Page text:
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Lennon's missing the Fulham game through injury and the experimentation with Gareth Bale in a central position have combined to reiterate the value of Tottenham having pace out wide. Bale has made some remarkable contributions in his newer role, but without either him or Lennon (and perhaps without both there) on the flanks, Spurs do not look as threatening.
Villas-Boas may be without Lennon again, in which case will he move Bale back to left-wing? And how will this effect the make-up of the rest of the midfield? It is hard to get a reading on the Portuguese's intentions given how he has often changed things up in his team. The lineup he selects on Saturday is just not about Swansea either. Ideally, it will be one geared up for the tough games that follow, too.
The deployment of Mousa Dembele on the right in absence of Lennon has just gone to show how badly-missed the Belgian is in his usual position of central midfield. It is true he was contributing from an attacking sense out wide, but it meant Spurs lost the vital energy he brings to the defensive side of things.
Jake Livermore and Scott Parker do not have it in them to impose their will on an opposition looking to take them on—at least without a dynamic presence likes Dembele or the injured Sandro beside them. With tests of their resolve in the form of various midfield talents like Leon Britton to David Silva to Frank Lampard coming up, Spurs can not afford to let others have their way.
Around Dembele is where it gets interesting. Calls from many quarters for the impressive young Tom Carroll to get his shot may go unheeded by Villas-Boas with more experienced names to call upon. The thing is, there is a lot of sense to going with the newly-capped England Under-21 international.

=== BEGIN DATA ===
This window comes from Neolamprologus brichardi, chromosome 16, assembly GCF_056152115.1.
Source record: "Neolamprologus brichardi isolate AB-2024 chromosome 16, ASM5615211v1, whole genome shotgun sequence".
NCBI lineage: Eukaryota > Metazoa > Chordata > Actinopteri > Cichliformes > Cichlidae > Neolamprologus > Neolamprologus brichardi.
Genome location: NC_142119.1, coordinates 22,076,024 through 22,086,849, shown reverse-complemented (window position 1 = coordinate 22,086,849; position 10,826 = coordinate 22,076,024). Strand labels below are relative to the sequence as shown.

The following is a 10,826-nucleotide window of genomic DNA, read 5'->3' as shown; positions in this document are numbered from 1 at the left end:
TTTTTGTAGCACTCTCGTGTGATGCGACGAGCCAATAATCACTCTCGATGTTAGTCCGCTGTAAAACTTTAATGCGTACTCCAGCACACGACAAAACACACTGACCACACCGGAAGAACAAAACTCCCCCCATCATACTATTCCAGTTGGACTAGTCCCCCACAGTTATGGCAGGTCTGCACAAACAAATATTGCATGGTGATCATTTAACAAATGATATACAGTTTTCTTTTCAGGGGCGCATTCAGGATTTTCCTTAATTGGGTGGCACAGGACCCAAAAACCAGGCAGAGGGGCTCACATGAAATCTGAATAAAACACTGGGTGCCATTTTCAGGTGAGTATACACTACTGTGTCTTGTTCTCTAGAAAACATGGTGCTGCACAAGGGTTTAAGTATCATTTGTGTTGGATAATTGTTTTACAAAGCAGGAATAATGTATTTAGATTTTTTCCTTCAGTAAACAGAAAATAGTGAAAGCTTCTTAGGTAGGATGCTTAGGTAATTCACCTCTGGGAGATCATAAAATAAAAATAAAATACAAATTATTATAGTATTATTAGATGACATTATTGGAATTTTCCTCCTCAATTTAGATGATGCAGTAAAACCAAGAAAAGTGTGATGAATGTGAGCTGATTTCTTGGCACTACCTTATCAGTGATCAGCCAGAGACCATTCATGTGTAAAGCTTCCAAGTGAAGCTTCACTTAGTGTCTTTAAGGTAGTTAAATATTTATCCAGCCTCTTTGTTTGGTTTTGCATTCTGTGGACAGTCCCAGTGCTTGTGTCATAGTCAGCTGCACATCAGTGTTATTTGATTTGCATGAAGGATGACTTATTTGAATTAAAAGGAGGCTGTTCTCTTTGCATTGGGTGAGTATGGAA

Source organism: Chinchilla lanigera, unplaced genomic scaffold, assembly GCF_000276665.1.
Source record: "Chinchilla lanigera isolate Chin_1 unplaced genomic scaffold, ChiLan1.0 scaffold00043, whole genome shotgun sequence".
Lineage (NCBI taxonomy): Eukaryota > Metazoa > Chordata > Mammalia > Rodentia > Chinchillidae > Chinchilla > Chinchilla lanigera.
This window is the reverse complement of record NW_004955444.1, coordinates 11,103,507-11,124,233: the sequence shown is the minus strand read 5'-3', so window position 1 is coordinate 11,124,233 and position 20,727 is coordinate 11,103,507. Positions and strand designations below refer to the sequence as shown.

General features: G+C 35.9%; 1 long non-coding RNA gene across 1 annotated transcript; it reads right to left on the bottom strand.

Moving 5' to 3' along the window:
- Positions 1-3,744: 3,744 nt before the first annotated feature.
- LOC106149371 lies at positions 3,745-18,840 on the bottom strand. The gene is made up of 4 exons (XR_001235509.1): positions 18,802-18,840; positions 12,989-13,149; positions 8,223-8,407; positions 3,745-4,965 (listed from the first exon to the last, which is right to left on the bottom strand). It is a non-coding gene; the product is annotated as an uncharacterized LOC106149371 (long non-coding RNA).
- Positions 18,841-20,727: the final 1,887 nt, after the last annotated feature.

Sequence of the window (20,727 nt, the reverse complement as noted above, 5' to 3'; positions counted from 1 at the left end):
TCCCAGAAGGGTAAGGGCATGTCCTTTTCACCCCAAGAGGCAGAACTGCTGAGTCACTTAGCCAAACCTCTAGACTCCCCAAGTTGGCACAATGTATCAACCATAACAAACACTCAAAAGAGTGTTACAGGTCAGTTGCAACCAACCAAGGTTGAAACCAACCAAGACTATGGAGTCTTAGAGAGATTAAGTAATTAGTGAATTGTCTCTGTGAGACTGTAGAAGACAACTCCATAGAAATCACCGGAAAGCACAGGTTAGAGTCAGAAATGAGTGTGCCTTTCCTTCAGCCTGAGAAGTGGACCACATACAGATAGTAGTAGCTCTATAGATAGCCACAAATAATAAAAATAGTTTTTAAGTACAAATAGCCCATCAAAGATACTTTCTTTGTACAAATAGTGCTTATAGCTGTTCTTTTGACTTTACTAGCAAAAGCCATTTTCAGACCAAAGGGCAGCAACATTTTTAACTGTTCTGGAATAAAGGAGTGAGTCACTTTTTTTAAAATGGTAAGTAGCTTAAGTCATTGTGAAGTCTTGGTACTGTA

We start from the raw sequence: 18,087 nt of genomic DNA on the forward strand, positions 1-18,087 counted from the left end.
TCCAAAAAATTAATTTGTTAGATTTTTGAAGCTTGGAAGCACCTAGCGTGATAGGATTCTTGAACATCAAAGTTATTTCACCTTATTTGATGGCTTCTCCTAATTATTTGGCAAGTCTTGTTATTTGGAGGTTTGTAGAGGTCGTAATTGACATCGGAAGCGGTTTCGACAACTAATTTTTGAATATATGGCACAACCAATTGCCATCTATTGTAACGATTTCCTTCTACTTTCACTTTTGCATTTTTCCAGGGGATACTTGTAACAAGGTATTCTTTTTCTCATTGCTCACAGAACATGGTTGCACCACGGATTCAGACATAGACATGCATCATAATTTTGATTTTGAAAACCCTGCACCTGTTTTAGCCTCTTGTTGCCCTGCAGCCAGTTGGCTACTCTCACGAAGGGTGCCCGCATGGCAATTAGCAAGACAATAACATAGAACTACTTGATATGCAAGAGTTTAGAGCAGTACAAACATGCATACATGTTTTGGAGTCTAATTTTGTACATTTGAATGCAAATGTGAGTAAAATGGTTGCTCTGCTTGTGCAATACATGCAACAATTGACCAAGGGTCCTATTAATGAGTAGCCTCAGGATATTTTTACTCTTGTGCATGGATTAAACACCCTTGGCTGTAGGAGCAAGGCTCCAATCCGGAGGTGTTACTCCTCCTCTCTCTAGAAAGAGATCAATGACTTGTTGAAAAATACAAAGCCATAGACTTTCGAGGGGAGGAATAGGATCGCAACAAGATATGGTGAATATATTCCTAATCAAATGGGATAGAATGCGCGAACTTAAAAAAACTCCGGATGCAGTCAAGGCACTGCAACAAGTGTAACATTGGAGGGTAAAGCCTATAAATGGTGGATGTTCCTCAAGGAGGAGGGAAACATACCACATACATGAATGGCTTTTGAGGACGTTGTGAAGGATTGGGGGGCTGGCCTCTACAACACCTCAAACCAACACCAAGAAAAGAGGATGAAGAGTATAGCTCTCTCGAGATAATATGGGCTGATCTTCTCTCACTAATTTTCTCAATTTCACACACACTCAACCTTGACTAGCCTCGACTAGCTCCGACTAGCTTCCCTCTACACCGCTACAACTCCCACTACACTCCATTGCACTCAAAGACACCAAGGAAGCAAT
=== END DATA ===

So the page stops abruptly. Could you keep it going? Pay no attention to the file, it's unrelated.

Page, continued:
He is a bright and energetic midfielder who can pass and, commendably for a young player, is not afraid to get on the ball and instigate attacks when he can. You can make the arguments as to why Gylfi Sigurdsson, Clint Dempsey or Lewis Holtby should be in front of him. Sometimes, though, it is about giving a player their shot.
Given Spurs' general lack of imagination in the final third in recent weeks, the 20-year-old could be utilized in that position just off of the sole striker without much of a risk to the team. Dembele and Parker would be behind doing the heavy lifting in midfield, and Bale and one of the other mentioned midfielders are rehearsed enough in duties on the wings.
Carroll's nippiness and instinct at getting into open spaces means his teammates would rarely be short of an option as they progress into the final third. He has impressed in his outings in the first team so far. A Premier League start might just be the show of faith he needs to take it up a level.